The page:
On April 4, the Massachusetts Supreme Judicial Court handed employees there yet another victory in Reuter v. City of Methuen, holding that they are automatically entitled to triple damages for any late payment of final wages even where the employer already has paid the employee the total wages due before a claim or complaint is filed. The court’s decision marks a stark departure from almost two decades of what Massachusetts employers had understood to be settled law under the state’s Wage Act.

Employers Relied on Dobin v. CIOView for Almost 20 Years

Massachusetts has one of the strictest wage payment laws in the country – rivaling even the draconian remedies available to employees across the country in California. Under the Massachusetts Wage Act, employees are automatically entitled to triple damages, attorneys’ fees, and interest for even technical or unknowing violations of the state’s wage laws.

In the context of the requirements for an employee’s final pay, Mass. G. L. c. 149, § 148 (Section 148) mandates that when an employee is involuntarily terminated, the employer must provide the employee’s final wages and the balance of any unused vacation time on the day the employee is terminated. Further, under Mass. G. L. c. 149, § 150 (Section 150), a “defendant shall not set up as a defence [sic] a payment of wages after the bringing of the complaint.” In other words, under Section 150, an employer may not use a “post-complaint” late payment of unpaid wages as a defense in future litigation.

Almost 20 years ago, in Dobin v. CIOView, 2003 WL 22454602 (Mass. Super. Ct. Oct. 29, 2003), an employee sued claiming entitlement to triple damages for late wage payments despite acknowledging that her employer had paid her all that she was due prior to her filing of a complaint. In denying the employee’s claim for triple damages, the court – taking into account Section 150’s provision barring a “post-complaint” payment defense – held that “an employer is not required to pay treble the lost wages and benefits if the wage and benefit payments were tardy but made before suit was brought.” Thus, under Dobin,in the case of a tardy but “pre-complaint” payment, the employee’s compensatory remedy is limited to interest on the tardy payment.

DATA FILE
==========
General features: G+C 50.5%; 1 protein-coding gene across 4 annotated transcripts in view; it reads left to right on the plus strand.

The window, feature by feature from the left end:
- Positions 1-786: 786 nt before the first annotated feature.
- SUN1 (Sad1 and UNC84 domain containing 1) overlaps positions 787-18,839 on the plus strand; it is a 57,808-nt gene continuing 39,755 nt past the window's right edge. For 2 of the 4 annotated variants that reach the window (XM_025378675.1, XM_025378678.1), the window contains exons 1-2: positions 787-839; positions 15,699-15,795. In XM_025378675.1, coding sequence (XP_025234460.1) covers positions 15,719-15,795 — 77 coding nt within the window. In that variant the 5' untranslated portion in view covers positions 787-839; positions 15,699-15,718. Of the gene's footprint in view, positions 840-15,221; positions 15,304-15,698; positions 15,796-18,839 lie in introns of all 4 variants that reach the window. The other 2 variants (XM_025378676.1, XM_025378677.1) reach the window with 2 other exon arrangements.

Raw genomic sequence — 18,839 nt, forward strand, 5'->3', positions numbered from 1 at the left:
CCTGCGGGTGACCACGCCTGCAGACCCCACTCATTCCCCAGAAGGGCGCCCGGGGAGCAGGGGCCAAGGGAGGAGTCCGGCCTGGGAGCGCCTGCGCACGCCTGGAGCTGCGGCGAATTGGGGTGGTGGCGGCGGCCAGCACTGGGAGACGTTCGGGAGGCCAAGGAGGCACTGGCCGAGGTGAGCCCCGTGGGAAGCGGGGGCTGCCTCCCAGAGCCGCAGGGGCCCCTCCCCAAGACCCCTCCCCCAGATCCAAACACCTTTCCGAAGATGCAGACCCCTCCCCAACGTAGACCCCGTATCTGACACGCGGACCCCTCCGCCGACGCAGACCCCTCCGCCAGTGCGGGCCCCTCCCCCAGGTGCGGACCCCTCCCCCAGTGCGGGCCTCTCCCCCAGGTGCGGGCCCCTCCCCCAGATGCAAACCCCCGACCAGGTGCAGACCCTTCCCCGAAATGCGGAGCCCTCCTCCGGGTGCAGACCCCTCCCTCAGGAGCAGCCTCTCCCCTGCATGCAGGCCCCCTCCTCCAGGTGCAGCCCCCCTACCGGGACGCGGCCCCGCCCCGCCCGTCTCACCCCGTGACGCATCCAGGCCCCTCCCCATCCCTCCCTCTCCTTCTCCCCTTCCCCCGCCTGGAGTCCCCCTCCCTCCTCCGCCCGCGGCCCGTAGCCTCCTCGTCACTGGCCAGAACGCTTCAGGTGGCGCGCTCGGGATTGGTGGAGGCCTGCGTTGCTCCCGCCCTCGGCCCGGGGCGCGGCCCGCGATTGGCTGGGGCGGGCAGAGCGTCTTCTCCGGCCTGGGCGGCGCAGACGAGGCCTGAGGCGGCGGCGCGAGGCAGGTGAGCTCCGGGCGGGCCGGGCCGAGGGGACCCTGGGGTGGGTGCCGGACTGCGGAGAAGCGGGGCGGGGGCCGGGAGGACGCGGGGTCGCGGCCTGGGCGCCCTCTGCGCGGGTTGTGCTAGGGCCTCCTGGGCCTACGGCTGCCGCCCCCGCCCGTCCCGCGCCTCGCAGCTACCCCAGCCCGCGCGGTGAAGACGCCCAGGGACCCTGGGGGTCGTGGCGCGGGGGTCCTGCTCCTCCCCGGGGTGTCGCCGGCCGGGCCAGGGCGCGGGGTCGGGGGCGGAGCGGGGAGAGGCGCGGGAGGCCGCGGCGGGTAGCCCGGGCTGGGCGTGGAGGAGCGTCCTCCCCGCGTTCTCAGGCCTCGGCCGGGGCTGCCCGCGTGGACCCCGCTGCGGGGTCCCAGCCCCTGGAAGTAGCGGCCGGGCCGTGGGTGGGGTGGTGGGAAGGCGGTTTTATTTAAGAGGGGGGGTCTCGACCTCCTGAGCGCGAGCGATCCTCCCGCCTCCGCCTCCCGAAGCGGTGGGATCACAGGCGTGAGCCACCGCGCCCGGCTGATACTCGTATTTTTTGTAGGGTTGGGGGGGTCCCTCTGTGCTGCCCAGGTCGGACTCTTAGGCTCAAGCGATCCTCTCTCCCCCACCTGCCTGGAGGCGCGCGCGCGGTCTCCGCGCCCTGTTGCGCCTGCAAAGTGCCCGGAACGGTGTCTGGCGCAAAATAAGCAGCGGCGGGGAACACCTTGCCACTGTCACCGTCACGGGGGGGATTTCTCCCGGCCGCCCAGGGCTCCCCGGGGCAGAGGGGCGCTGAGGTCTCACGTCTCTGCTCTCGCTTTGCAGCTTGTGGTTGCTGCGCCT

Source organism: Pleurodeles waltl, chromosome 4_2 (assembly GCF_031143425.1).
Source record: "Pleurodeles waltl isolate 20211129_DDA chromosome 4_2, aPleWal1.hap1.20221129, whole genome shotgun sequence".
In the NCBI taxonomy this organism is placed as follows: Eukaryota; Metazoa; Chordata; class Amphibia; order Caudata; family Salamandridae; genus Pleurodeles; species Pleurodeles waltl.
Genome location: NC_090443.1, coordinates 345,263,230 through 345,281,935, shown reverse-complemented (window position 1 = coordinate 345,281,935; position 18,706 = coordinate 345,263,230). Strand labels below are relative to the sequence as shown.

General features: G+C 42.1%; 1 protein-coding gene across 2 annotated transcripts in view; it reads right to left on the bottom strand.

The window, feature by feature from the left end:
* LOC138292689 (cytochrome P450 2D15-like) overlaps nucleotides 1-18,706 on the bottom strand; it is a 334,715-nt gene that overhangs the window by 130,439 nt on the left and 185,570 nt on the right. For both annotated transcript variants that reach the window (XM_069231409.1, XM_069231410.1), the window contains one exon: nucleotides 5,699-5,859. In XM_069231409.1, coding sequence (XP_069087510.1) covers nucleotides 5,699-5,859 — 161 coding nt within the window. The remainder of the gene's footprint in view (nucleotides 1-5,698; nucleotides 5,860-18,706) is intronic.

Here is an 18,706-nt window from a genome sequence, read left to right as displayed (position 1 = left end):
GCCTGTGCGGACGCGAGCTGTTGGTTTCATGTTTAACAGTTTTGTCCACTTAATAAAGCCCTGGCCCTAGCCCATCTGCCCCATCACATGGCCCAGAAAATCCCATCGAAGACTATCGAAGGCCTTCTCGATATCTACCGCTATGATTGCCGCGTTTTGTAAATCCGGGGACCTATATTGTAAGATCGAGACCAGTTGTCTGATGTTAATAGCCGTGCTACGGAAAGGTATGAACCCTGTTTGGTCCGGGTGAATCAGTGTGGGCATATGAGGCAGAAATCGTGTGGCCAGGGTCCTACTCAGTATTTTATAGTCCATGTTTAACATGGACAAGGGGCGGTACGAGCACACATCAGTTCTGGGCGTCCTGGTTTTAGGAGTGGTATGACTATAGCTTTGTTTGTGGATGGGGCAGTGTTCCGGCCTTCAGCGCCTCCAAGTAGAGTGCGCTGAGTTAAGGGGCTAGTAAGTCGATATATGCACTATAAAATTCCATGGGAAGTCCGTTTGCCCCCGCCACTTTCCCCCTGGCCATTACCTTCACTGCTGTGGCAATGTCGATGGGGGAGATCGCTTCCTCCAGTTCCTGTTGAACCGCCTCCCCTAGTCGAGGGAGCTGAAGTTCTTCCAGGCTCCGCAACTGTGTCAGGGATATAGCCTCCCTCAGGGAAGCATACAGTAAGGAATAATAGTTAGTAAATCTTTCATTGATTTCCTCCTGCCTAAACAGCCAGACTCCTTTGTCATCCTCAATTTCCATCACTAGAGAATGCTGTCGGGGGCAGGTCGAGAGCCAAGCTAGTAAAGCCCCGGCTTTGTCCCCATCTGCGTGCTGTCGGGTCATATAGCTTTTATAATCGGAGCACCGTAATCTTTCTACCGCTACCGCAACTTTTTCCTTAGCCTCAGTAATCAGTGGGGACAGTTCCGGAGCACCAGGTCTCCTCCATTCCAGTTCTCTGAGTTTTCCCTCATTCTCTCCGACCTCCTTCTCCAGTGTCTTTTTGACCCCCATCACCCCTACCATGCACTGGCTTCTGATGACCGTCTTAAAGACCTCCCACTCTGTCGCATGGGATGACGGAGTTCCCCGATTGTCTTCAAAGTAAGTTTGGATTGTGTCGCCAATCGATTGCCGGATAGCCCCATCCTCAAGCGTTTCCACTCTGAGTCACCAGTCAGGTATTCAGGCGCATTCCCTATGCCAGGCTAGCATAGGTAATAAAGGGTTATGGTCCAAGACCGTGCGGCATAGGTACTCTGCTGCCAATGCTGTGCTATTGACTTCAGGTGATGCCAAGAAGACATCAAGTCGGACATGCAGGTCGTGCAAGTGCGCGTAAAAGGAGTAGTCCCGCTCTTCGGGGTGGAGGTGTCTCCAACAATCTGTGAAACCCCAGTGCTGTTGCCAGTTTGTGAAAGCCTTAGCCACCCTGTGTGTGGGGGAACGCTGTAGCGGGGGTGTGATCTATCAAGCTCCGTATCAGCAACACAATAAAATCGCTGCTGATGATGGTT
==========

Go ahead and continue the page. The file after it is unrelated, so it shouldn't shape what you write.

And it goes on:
As the Dobin court recognized, “[u]nder this interpretation, tardy pre-complaint payment may not classically constitute a ‘defense’ to a Wage Act violation, but it would greatly mitigate the amount of damages.” In other words, Dobin acknowledged that a tardy, pre-complaint payment constituted a technical violation of Section 148 andcompensated the employee for that tardiness by awarding interest on the late-paid wages. However, Dobin foreclosed an unearned windfall to the employee when the owed wages have been paid, albeit belatedly, before a complaint is filed.

In the ensuing almost 20 years, the Dobin court’s reasoning was adopted by numerous state and federal courts in Massachusetts.

The Supreme Judicial Court Upends Dobin

In Reuter, the city of Methuen terminated a custodian in its school department in 2013 following her conviction for larceny. At the time of her termination, she had accrued nearly $9,000 in unused vacation time. However, the city did not pay out the accrued vacation balance until three weeks after she was terminated. In response to a 2014 demand letter, the city paid an additional amount to cover the trebled interest on the late payment as required by Dobin. The custodian then filed suit in the Superior Court seeking full treble damages, attorneys’ fees and interest.

Applying Dobin, the Superior Court entered judgment in the employee’s favor only for the attorneys’ fees and interest. The Supreme Judicial Court reversed and remanded, instructing the trial court that “[t]he remedy for late payment is … not the trebling of interest payments on those wages … , but the trebling of the late wages.”